The High Value of the Right SkillsKAM
Companies averaged a savings of $400,000 annually per technician, or six times a technician’s average salary, when they employed “precision” maintenance technicians and engaged precision maintenance practices, according to a recent report from the University of Tennessee Knoxville-Reliability and Maintainability Center (UT-RMC). Additionally, these advanced technical maintenance skills and properly trained technicians helped avoid about 50 percent of human-error-generated issues.
It’s no secret that a skilled workforce can make a significant difference in profitability. It sounds simple and obvious, but in reality hiring truly qualified candidates is anything but easy or automatic. Research on the impact of properly trained employees is also scarce.
Enter Danine Alderete-Tomlin, executive director of the Automotive Manufacturing Technical Education Collaborative housed at the Kentucky Community and Technical Colleges System (KCTCS) office in Versailles. She is intent on helping companies increase both the number of highly skilled technicians as well as the extent of research done on the subject.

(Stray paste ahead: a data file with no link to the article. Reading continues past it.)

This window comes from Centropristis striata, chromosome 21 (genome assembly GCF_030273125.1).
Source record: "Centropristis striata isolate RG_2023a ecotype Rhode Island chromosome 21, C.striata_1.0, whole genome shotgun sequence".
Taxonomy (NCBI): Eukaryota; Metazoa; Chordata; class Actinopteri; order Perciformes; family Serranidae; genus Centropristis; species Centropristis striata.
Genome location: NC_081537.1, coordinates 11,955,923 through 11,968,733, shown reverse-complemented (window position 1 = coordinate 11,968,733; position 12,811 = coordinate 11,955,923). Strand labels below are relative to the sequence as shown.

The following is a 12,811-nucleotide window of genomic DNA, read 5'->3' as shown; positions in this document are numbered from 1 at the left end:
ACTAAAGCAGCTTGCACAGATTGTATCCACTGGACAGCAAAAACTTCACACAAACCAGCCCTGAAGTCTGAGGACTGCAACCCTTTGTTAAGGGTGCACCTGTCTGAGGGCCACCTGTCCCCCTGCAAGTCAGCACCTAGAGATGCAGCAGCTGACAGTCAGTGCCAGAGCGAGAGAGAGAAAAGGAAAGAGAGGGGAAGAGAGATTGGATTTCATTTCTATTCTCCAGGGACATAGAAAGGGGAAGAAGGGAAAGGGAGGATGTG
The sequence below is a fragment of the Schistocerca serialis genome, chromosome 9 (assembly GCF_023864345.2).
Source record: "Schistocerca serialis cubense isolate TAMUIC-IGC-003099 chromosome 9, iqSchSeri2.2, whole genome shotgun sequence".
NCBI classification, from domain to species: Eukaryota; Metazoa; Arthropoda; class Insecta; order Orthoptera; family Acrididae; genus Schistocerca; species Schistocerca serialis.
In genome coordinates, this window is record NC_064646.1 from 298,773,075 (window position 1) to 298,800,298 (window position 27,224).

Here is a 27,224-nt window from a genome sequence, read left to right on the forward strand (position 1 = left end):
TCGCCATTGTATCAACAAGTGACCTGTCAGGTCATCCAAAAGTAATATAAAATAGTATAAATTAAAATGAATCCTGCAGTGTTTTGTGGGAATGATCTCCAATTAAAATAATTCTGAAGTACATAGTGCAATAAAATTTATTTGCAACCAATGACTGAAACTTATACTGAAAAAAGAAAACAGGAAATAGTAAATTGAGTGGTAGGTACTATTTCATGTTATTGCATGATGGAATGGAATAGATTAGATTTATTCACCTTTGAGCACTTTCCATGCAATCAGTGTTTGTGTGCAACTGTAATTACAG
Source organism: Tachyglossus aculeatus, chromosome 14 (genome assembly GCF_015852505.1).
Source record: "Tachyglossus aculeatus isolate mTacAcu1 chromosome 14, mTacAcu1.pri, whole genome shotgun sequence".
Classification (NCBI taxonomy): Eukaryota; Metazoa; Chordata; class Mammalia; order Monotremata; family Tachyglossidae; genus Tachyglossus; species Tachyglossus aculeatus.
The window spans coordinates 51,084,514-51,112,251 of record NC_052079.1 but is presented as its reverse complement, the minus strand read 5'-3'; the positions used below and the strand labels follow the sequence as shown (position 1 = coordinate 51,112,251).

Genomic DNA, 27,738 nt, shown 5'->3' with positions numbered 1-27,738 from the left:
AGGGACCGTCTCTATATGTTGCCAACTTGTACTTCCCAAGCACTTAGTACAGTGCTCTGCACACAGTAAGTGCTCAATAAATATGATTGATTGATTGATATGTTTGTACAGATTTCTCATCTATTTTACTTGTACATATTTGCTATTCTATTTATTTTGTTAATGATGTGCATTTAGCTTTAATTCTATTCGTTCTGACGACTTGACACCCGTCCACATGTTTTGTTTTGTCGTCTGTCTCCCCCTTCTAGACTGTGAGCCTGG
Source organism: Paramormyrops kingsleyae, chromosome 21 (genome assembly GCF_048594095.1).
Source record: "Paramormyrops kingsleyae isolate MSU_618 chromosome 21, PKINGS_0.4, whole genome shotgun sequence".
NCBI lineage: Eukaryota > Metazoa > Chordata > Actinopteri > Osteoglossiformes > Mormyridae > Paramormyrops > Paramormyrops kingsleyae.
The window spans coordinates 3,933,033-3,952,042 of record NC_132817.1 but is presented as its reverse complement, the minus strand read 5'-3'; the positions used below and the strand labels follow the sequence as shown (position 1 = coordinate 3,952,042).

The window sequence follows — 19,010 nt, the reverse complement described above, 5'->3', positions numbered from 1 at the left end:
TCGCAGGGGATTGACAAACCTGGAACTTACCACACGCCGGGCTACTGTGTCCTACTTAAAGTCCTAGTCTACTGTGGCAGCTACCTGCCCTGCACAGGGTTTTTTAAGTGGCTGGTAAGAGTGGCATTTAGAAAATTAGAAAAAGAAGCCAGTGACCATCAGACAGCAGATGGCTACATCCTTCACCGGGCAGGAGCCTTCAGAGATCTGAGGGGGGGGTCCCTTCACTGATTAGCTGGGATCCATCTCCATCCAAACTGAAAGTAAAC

Alderete-Tomlin spends her fast-paced days at AMTEC, which is a National Science Foundation ATE Center of Excellence, working with partners – companies are industry partners; community and technical colleges, universities and secondary schools are education partners. She and her colleagues are the middle in which both ends of a variety of partnerships meet. AMTEC helps industry define and refine the set of skills needed to perform each job. Simultaneously, it shares this data with educators, helping them tweak curricula to prepare students who will ultimately fill those jobs.
Originally AMTEC focused solely on better preparing highly skilled mechatronics technicians for automotive manufacturers. Today AMTEC also works with other industries, although the automotive industry remains the primary client.
The final product is two-fold: industry-vetted maintenance certification assessments that pinpoint the precise range of skills needed for a variety of jobs and college curricula aligned to industry-led skills standards.
Read the full story at The Lane Report.